I'm currently reviewing for the final exam of my undergraduate Ordinary Differential Equations course, and a question on the last exam that stumped me was the following:

Find the general solution for the ODE $ y'' = -2t(y')^2 $.

Although I unfortunately couldn't solve it during my mid-exam panic, I eventually went home and solved it the following way:

Let $ v = y' \implies v' = y'' $. Apply this substitution to the above equation.

Using the separation of variables method, turn $ v' = -2tv^2 $ into $ v^{-2}v' = -2t $.

$$ \int{v^{-2}dv} = \int{-2tdt} $$ $$ -v^{-1} = -t^2 + c, c \in \Re $$ $$ v^{-1} = t^2 - c $$ $$ v = \frac{1}{t^2 - c} $$ $$ y' = \frac{1}{t^2 - c} $$ $$ \int{1dy} = \int{\frac{1}{t^2 - c}dt} $$ $$ y = \int{\frac{1}{t^2 - c}dt} $$

Finally, I'd evaluate the integral for a negative, zero, and positive $ c $ to get the final general solution to the ODE, but that part is beside the point of the question.


My request is for someone to provide several similar examples of higher order, nonlinear ODEs that can be solved through a similar method of substitution as above, as well as some ODEs that require substitutions to be made in order prior to solving them.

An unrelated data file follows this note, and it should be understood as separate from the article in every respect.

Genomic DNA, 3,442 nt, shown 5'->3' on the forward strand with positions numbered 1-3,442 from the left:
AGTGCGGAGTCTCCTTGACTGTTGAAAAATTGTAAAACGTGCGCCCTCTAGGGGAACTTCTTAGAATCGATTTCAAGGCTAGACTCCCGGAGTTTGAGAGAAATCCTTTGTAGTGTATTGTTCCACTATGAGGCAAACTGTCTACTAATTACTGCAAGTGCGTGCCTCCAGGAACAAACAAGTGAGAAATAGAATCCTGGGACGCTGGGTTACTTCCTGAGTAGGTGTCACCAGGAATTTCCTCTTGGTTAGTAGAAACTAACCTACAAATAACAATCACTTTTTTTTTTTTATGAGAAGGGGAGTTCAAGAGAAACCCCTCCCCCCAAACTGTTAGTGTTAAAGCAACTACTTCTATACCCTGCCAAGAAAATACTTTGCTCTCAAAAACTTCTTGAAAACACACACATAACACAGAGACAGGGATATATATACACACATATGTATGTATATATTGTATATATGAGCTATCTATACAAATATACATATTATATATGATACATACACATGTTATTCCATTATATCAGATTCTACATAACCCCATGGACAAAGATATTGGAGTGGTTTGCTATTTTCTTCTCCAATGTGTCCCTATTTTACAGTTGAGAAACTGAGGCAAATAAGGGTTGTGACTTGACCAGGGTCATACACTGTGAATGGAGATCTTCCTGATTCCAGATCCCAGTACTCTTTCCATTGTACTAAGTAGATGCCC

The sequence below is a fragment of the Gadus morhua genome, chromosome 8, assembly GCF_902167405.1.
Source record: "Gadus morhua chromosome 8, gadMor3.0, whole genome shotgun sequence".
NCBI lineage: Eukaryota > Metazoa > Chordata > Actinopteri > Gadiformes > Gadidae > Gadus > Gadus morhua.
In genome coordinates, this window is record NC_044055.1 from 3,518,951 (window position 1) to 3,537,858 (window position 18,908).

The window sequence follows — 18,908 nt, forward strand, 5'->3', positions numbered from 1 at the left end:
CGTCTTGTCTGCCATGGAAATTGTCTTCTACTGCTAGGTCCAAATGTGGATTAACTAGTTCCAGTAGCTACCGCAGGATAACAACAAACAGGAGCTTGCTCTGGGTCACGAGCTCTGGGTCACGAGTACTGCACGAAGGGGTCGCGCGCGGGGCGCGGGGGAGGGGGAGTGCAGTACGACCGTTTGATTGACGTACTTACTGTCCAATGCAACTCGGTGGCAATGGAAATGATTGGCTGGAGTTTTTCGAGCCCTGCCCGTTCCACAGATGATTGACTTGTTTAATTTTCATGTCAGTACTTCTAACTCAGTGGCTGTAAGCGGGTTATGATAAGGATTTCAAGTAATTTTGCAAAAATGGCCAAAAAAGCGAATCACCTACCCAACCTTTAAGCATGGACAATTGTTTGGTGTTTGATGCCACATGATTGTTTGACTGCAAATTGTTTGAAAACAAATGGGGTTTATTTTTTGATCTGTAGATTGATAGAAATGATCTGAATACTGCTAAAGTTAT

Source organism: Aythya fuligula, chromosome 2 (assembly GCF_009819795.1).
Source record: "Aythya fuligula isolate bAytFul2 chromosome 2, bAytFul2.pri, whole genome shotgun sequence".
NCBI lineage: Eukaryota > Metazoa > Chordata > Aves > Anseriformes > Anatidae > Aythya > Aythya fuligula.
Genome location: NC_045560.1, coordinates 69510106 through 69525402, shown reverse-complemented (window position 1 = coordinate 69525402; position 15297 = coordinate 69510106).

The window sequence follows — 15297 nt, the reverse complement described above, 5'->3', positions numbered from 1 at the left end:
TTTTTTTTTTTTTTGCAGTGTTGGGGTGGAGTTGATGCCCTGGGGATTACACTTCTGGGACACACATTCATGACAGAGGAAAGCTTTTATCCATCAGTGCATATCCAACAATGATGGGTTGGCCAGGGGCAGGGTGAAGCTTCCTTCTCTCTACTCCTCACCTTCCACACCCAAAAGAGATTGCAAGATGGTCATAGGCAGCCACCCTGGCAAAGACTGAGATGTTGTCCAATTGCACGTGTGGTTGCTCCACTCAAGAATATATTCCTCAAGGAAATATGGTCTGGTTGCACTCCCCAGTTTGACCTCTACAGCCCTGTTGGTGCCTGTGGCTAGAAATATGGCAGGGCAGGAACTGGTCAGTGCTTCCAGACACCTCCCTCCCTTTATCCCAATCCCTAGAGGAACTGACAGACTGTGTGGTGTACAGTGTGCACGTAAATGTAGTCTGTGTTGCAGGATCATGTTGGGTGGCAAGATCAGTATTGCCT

It's hard to find similar examples online, though few are present in undergraduate textbooks, so I'm hoping people reading this would find the upcoming solutions useful.

Thank you in advance!


1 Answer 1


The method of solution you have used works whenever the unknown function $y$ does not appear explicitly in the equation, that is, in equations of the form $$ y''=f(t,y'). $$ The change $y'=v$ reduces it to the first order ODE $$ v'=f(t,v). $$

Another situation in which this can be done is when the independent variable $t$ does not appear explicitly in the equation, that is, equations of the form $$ y''=f(y,y'). $$ Let $y'=p$ and consider $p$ as a function of $y$. Then $$ y''=\frac{dy'}{dt}=\frac{dp}{dt}=\frac{dp}{dy}\,\frac{dy}{dt}=p\,\frac{dp}{dy}. $$ The original equation becomes $$ p\,\frac{dp}{dy}=f(y,p), $$ a first order equation. Once you find $p=p(y)$, you still have to find $y$ as a function of $t$. This is done solving the equation $$ \frac{dy}{dt}=p(y), $$ whose solution is $$ \int\frac{dy}{p(y)}=t+C. $$

  • $\begingroup$ Thanks for the answer, it gives me more insight into the methods for solving the two types of ODEs you mentioned using substitution methods. If you could present simple examples of such equations, along with the definitions you provided, it'd go a long way for myself and for future readers. $\endgroup$ Commented Dec 6, 2018 at 18:49
  • $\begingroup$ Most books on ODE's will have problems of this type. $\endgroup$ Commented Dec 10, 2018 at 12:21

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